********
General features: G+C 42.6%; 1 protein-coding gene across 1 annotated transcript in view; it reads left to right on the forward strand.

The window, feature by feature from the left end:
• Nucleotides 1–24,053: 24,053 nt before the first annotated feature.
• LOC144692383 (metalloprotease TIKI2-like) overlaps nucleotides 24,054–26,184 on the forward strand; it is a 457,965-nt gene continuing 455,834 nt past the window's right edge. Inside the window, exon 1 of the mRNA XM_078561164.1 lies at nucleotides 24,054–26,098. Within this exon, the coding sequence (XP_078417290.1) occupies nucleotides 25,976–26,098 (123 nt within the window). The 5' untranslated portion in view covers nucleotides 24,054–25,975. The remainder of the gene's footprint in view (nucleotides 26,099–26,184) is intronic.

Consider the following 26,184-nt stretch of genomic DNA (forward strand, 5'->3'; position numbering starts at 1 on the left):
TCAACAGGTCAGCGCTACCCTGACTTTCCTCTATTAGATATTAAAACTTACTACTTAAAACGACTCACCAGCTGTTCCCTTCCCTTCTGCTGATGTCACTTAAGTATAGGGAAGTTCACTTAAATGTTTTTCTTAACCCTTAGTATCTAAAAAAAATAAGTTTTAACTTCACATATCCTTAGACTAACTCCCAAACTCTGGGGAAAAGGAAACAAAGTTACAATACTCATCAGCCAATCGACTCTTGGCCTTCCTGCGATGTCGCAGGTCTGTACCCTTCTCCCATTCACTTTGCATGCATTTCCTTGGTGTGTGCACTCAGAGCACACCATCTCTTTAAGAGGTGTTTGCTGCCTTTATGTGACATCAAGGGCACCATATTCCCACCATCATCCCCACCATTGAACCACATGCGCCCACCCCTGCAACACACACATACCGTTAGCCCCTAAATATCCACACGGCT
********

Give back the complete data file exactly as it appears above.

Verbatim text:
General features: G+C 42.6%; 1 protein-coding gene across 1 annotated transcript in view; it reads left to right on the forward strand.

The window, feature by feature from the left end:
• Nucleotides 1–24,053: 24,053 nt before the first annotated feature.
• LOC144692383 (metalloprotease TIKI2-like) overlaps nucleotides 24,054–26,184 on the forward strand; it is a 457,965-nt gene continuing 455,834 nt past the window's right edge. Inside the window, exon 1 of the mRNA XM_078561164.1 lies at nucleotides 24,054–26,098. Within this exon, the coding sequence (XP_078417290.1) occupies nucleotides 25,976–26,098 (123 nt within the window). The 5' untranslated portion in view covers nucleotides 24,054–25,975. The remainder of the gene's footprint in view (nucleotides 26,099–26,184) is intronic.

Consider the following 26,184-nt stretch of genomic DNA (forward strand, 5'->3'; position numbering starts at 1 on the left):
TCAACAGGTCAGCGCTACCCTGACTTTCCTCTATTAGATATTAAAACTTACTACTTAAAACGACTCACCAGCTGTTCCCTTCCCTTCTGCTGATGTCACTTAAGTATAGGGAAGTTCACTTAAATGTTTTTCTTAACCCTTAGTATCTAAAAAAAATAAGTTTTAACTTCACATATCCTTAGACTAACTCCCAAACTCTGGGGAAAAGGAAACAAAGTTACAATACTCATCAGCCAATCGACTCTTGGCCTTCCTGCGATGTCGCAGGTCTGTACCCTTCTCCCATTCACTTTGCATGCATTTCCTTGGTGTGTGCACTCAGAGCACACCATCTCTTTAAGAGGTGTTTGCTGCCTTTATGTGACATCAAGGGCACCATATTCCCACCATCATCCCCACCATTGAACCACATGCGCCCACCCCTGCAACACACACATACCGTTAGCCCCTAAATATCCACACGGCT